"As yet, the specifics of the risks aren't really well-defined, but the clinical benefits of the drug are established," Martin said. "What is most clear is that when you take NSAIDs for a long period of time, there is a risk associated with them. What exactly it is, how big it is, is still not clear, but there is no completely safe NSAID."

There did not seem to be any protective effect from the drugs in terms of warding off Alzheimer's, she added. "Part of the reason we stopped was that there was some evidence of risk, and there wasn't any overwhelming evidence of benefit to counter that," Martin said.

But Nissen strongly disagreed with the findings, noting that they run counter to the results of other large trials.

"The published results of the ADAPT trial with regard to cardiovascular risk are completely unreliable," said Nissen. In his editorial, he explained that because the trial was stopped early, the data lacks the statistical power to deliver any clear verdict on either Celebrex or naproxen.

"These results cannot be used in any way to assess the relative risks of naproxen," Nissen said. He added that he is not surprised that the premature termination of the trial in late 2004 -- coming at the height of the Vioxx debacle -- caused such a media uproar. Newspapers at the time trumpeted headlines such as "Heart Risk Seen in Naproxen" (Wall Street Journal) and "Patients, Doctors Agonize Over Risks of Painkillers", (Los Angeles Times).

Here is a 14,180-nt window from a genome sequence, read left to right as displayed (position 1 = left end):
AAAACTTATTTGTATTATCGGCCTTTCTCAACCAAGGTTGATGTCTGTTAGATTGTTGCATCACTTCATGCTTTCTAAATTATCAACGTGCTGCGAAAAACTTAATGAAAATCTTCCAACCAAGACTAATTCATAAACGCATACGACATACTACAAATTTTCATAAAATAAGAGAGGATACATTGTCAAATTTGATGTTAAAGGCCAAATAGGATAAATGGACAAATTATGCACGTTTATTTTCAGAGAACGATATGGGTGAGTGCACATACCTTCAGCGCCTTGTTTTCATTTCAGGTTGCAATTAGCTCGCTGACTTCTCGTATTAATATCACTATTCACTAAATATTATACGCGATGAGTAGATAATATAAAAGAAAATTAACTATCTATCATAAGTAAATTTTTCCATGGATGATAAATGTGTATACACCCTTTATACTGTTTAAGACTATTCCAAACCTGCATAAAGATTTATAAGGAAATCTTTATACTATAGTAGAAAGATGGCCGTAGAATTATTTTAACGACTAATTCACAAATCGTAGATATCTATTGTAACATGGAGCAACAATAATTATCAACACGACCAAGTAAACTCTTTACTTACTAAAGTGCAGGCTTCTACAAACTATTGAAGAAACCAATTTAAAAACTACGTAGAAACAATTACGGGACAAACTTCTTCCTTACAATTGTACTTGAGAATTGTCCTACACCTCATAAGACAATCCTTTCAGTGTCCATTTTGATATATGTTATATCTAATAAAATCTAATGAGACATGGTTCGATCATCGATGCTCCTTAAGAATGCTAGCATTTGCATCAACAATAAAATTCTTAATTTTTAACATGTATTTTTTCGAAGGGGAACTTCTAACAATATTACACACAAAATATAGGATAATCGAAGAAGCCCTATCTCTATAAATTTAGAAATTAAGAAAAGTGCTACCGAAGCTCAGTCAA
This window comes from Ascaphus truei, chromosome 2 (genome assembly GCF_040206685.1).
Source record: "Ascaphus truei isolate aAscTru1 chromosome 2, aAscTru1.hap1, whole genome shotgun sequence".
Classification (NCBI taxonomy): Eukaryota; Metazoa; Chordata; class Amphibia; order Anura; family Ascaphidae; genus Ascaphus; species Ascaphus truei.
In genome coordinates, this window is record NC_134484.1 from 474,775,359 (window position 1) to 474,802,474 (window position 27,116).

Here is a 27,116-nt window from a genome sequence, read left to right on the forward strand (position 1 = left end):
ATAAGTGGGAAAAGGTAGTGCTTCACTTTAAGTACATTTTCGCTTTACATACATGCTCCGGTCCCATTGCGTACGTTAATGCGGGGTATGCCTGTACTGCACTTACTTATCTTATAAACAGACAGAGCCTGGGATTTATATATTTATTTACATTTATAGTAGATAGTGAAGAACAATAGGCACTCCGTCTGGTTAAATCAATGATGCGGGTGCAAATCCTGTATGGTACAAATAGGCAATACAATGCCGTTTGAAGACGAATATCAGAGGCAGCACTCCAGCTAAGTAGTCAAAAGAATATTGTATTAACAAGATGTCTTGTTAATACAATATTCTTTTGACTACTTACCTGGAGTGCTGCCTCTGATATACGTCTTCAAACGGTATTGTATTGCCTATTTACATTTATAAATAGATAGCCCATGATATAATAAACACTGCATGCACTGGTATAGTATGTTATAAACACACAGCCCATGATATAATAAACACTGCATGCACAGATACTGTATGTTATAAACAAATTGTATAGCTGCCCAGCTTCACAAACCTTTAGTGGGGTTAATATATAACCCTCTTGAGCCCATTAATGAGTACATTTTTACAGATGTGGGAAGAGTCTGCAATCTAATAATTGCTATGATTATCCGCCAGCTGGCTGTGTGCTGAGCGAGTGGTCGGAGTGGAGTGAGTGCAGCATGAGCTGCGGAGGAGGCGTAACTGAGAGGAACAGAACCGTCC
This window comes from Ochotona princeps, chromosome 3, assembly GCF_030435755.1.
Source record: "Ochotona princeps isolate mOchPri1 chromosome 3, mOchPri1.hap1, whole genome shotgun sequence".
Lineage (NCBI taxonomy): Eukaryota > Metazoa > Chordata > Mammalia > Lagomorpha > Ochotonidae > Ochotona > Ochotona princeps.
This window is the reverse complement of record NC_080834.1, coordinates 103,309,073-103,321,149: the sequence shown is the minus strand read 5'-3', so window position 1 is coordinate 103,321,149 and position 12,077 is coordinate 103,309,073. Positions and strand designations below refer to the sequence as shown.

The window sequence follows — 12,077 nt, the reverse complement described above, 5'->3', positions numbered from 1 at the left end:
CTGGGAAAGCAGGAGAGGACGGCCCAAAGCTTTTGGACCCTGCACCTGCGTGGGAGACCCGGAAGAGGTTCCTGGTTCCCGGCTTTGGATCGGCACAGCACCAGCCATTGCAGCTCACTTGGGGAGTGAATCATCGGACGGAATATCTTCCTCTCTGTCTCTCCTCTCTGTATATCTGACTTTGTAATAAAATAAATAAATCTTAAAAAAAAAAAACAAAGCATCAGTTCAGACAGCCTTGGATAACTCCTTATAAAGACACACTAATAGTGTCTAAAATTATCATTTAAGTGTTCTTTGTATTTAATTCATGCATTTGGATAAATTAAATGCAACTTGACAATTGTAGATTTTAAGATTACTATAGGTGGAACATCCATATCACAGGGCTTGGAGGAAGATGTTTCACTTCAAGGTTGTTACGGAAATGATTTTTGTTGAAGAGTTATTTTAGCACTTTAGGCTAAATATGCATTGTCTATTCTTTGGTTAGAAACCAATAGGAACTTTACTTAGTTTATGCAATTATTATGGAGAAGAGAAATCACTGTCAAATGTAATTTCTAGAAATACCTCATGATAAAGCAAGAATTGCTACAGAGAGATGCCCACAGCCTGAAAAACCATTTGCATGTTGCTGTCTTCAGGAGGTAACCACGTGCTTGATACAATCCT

"A warning was issued to the public that we now know was wrong," he said.

But Martin said she blames the media for creating a false impression of why the trial was stopped. "All of the publicity when the trial was stopped -- it was not what we intended," she said. "It's difficult in a political maelstrom of events to have the true rationale come through."

According to Martin, the trial was stopped because of data from another major trial was raising questions about the safety of Celebrex, triggering the premature closure of that arm of the ADAPT trial. When that happened, the researchers decided against continuing with the naproxen arm alone.

"We weren't seeing a risk with celecoxib (Celebrex), so it put us in a very uncomfortable position. We were imagining three years later if the adverse effects with naproxen were really real getting roundly criticized for not having stopped it earlier," she said.

Martin agreed, then, that there were political as well as safety concerns in stopping the trial.

"There was this domino effect and we felt that even though the results in and of themselves would not have led us to stop the trial, this domino effect made it necessary," she said.

Despite all the controversy, Martin feels that the trial data remains valid. She also believes it was right to have stopped the trial early. As to the safety of naproxen, Martin said there's not yet enough data to answer that question.

But Nissen said the accumulated evidence on NSAIDS supports the notion that the drug is, on the whole, safe.

"There is overwhelming evidence that of all the drugs in the class, the safest drug is naproxen," he said. "Analyses involving millions of patients have shown, consistently, that it is probably the safest drug."

Nissen doesn't believe naproxen actually protects against heart attack, however. "It's neutral," he said.

More information

There's more on NSAIDs at the U.S. National Library of Medicine.

SOURCES: Barbara Martin, Ph.D., assistant professor, epidemiology, Johns Hopkins Bloomberg School of Public Health, Baltimore; Steven Nissen, M.D., Cleveland Clinic Foundation, Ohio; Nov. 17, 2006, PLoS Clinical Trials